Reporting Monique Griego
BALTIMORE (WJZ) — The events leading up to the 50th anniversary of the March on Washington kick off in our nation’s capital.
Monique Griego has details on the those making the trip from Baltimore.
Downtown Baltimore—the gathering site—as dozens of people embark on a ride to Washington. Saturday, they honored a defining moment in the American Civil Rights Movement while also making history themselves.
“I have a chance to actually walk the same path that he walked, still fighting for some of the same things that he’s fighting for,” said Michelle Horton.
Horton wasn’t born when Martin Luther King Jr. made his historic “I Have a Dream” speech at the March on Washington in 1963.
“The Negro lives on a lonely island of poverty,” King said during his famous speech.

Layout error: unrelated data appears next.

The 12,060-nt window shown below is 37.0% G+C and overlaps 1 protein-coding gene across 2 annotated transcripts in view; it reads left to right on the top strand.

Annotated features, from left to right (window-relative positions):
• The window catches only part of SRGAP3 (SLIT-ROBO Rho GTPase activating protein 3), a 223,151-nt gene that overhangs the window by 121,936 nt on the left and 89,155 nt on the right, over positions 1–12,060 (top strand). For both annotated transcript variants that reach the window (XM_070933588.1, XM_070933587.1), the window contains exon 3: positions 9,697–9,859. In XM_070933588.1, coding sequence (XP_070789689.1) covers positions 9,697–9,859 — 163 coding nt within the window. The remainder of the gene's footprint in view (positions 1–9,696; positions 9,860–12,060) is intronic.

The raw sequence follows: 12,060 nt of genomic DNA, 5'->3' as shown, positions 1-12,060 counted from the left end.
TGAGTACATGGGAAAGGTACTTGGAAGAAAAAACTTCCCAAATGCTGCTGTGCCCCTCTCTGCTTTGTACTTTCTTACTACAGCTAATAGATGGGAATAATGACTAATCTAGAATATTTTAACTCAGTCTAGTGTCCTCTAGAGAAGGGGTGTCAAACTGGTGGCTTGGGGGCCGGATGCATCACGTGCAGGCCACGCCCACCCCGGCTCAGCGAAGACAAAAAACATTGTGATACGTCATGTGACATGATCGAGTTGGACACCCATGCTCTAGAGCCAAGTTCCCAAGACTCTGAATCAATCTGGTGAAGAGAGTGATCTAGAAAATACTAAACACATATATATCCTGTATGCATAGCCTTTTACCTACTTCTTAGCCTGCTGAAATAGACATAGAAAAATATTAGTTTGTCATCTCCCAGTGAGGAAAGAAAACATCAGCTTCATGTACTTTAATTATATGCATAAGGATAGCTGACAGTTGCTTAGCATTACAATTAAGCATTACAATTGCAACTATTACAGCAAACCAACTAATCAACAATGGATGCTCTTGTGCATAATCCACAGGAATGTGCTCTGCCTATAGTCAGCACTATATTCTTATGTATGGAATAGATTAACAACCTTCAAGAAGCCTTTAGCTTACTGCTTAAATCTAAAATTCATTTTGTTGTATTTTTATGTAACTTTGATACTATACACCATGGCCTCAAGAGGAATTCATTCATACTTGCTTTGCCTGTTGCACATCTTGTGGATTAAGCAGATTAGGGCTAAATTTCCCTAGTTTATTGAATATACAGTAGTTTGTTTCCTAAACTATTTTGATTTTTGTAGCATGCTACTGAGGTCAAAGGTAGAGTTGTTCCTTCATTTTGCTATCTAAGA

But this time, as tens of thousands gather to commemorate that day, she and her kids will be there.
“It would be a great experience for me, as well as my children, to be like, ‘Look, I was part of history. I did this,’” said Horton.
Horton and the others are traveling to the march, just as thousands of Dr. King’s supporters did 50 years ago. And while the world is certainly a different place, marchers don’t feel the fight is over.
“I think we came a little way. But in my opinion, I don’t think we came a long, long way,” said Hilda Ellison.
Ellison was there for the first march, and believes Dr. King’s message is still a driving force.
“People want something out of life, people want to do something about what’s happening in the world. It makes me feel great,” Ellison said.
For many of the riders, this trip, this experience, is also about making sure the next generation knows what it took to get here.
“The parents want their children to know it’s about life, it’s about a dream that he had for all of us to be as one,” said Alethia Boone.
Some of the issues the group hoped to bring attention to were unemployment and problems with the health care system.
The bus ride was organized by the United Healthcare Workers East Union.